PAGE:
Heart warming or heart breaking stories about the rescue or abandonment of individual animals abound in the media. People understandably want to know what happened to these animals because it is almost impossible for everyone to comprehend such overwhelming death and destruction, and such stories put a personal face on the staggering losses of this tragedy and provide hope, and sometimes cause us to be angry and frustrated, because we want to be certain that the animal victims of Katrina are not left behind. Good examples are the television news crew that filmed a dog swimming towards their boat hoping to be rescued, but instead was left behind, or the story of “Snowball”, a dog reportedly taken away from a little boy, because the local government official would not allow this special family member to travel to the evacuation centre.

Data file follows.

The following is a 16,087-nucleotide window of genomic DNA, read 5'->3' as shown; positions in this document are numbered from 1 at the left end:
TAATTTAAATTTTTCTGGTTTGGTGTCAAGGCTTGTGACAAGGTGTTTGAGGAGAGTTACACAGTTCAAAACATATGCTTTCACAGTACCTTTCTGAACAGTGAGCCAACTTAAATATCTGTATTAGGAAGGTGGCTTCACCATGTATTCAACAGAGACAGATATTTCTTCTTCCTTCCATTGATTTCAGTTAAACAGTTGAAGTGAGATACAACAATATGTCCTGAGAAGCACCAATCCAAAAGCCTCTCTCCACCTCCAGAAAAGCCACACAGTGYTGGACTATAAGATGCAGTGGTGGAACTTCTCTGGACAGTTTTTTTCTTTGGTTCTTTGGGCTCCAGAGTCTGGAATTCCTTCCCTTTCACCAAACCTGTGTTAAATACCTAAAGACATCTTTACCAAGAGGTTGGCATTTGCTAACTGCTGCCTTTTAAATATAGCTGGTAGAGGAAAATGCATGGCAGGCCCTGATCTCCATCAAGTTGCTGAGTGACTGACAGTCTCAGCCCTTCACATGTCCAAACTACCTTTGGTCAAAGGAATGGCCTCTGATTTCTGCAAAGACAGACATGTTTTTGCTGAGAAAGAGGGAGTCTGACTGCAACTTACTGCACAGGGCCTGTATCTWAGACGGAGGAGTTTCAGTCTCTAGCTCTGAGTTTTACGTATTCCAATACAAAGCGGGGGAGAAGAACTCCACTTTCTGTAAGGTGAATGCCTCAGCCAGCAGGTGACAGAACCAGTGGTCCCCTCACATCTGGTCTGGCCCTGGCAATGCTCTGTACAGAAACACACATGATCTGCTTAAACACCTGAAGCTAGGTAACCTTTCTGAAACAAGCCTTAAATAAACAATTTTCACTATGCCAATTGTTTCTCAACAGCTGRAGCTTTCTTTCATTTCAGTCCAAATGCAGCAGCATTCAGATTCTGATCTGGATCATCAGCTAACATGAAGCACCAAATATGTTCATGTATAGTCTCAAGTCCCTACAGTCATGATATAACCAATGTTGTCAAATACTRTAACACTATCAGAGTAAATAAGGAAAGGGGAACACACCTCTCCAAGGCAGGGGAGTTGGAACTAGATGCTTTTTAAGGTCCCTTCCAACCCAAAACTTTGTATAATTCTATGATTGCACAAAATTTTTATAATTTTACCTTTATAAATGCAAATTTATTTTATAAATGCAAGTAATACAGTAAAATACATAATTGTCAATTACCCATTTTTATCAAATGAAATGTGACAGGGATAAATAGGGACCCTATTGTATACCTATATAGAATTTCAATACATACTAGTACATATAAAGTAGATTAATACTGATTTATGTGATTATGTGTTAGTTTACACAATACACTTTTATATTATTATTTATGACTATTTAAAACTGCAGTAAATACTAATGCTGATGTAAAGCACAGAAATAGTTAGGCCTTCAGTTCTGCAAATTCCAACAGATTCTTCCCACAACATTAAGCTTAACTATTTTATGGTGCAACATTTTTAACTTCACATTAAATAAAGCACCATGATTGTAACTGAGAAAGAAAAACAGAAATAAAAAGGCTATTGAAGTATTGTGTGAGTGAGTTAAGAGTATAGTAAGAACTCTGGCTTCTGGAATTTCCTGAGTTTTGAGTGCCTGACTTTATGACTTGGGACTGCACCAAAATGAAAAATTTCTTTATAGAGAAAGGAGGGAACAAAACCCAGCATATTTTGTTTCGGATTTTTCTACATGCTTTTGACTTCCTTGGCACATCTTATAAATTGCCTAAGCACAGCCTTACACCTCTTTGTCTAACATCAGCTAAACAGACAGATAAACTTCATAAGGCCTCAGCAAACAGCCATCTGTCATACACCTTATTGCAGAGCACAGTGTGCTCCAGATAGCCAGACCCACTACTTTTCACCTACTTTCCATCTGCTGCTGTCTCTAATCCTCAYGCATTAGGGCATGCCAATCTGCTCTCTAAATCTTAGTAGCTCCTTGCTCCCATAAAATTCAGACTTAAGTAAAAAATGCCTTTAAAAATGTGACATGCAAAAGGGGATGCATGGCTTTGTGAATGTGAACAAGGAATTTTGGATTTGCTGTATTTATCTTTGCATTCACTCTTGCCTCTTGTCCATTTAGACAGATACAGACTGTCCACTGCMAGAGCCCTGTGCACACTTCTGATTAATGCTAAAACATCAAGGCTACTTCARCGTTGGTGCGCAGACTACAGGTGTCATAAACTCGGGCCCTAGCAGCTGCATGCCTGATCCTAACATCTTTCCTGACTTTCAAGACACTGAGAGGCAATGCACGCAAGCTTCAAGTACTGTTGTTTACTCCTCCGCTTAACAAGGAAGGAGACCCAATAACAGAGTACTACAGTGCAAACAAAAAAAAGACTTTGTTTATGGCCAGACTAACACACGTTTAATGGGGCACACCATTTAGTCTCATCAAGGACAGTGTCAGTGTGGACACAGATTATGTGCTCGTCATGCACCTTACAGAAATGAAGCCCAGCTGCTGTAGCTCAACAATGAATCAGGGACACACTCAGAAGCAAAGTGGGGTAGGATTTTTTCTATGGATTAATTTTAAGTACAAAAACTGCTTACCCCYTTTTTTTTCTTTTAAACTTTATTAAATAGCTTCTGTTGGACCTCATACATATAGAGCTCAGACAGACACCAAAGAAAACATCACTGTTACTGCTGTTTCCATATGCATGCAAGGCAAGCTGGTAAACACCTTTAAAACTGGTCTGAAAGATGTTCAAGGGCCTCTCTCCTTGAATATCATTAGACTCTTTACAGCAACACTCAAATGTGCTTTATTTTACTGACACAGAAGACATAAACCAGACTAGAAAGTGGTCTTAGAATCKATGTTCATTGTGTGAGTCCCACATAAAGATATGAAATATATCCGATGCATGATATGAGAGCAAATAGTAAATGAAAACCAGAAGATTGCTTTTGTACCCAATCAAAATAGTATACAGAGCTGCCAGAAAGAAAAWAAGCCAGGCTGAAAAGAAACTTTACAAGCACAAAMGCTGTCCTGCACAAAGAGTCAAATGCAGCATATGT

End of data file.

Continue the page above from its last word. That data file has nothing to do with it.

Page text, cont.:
However, once more these news reports have generated many duplicate emails and phone calls from well meaning and concerned individuals and groups which have meant that people calling to report missing animals, to ask for advice or to support Katrina relief efforts have been pushed aside.
At this time we have no more specific details about these animals.
Rather than calling or sending emails to us, please check out our website instead for further information, as it becomes available so that our lines of communication remain open for Katrina relief efforts.
Despite all of their hard and dangerous good works, there are rumours that animal rescue workers are euthanizing large numbers of rescued animals and from all of the sources we have contacted on the ground, this information is simply not true. Only animals who have been examined by a veterinarian and determined that his/her illness or injury is too great are being euthanized. That animal rescue workers continue with their tireless efforts in the face of such rumours, tells us a great deal about their commitment to protect those who cannot help themselves.
To learn more about how to protect your own animals before disaster strikes, we have prepared a Special Humane Society of Canada Emergency Response package which can be found here.
On behalf of the animals, thank you for caring,
Chairman & CEO
The Humane Society of Canada